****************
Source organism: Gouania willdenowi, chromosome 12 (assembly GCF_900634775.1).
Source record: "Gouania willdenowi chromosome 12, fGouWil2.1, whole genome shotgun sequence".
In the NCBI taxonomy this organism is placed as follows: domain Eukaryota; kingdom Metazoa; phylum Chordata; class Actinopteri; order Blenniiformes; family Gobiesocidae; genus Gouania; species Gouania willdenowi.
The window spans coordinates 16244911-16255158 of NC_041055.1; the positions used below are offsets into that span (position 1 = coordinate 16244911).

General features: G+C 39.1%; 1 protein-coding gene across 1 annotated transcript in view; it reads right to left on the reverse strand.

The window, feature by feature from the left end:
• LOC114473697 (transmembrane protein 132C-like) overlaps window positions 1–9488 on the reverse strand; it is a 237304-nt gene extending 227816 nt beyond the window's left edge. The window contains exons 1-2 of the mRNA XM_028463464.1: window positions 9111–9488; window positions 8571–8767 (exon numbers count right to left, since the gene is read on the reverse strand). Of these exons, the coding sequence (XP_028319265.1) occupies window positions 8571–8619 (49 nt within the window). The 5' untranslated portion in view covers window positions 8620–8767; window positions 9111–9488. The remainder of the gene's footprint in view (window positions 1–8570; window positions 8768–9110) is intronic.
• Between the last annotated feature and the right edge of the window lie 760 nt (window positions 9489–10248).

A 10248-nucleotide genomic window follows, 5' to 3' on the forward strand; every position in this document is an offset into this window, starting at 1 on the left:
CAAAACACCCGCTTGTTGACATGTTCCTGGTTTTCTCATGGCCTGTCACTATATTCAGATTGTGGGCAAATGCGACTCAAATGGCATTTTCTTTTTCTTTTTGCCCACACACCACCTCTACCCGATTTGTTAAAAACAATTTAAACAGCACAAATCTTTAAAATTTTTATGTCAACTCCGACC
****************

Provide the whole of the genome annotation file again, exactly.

Source organism: Gouania willdenowi, chromosome 12 (assembly GCF_900634775.1).
Source record: "Gouania willdenowi chromosome 12, fGouWil2.1, whole genome shotgun sequence".
In the NCBI taxonomy this organism is placed as follows: domain Eukaryota; kingdom Metazoa; phylum Chordata; class Actinopteri; order Blenniiformes; family Gobiesocidae; genus Gouania; species Gouania willdenowi.
The window spans coordinates 16244911-16255158 of NC_041055.1; the positions used below are offsets into that span (position 1 = coordinate 16244911).

General features: G+C 39.1%; 1 protein-coding gene across 1 annotated transcript in view; it reads right to left on the reverse strand.

The window, feature by feature from the left end:
• LOC114473697 (transmembrane protein 132C-like) overlaps window positions 1–9488 on the reverse strand; it is a 237304-nt gene extending 227816 nt beyond the window's left edge. The window contains exons 1-2 of the mRNA XM_028463464.1: window positions 9111–9488; window positions 8571–8767 (exon numbers count right to left, since the gene is read on the reverse strand). Of these exons, the coding sequence (XP_028319265.1) occupies window positions 8571–8619 (49 nt within the window). The 5' untranslated portion in view covers window positions 8620–8767; window positions 9111–9488. The remainder of the gene's footprint in view (window positions 1–8570; window positions 8768–9110) is intronic.
• Between the last annotated feature and the right edge of the window lie 760 nt (window positions 9489–10248).

A 10248-nucleotide genomic window follows, 5' to 3' on the forward strand; every position in this document is an offset into this window, starting at 1 on the left:
CAAAACACCCGCTTGTTGACATGTTCCTGGTTTTCTCATGGCCTGTCACTATATTCAGATTGTGGGCAAATGCGACTCAAATGGCATTTTCTTTTTCTTTTTGCCCACACACCACCTCTACCCGATTTGTTAAAAACAATTTAAACAGCACAAATCTTTAAAATTTTTATGTCAACTCCGACC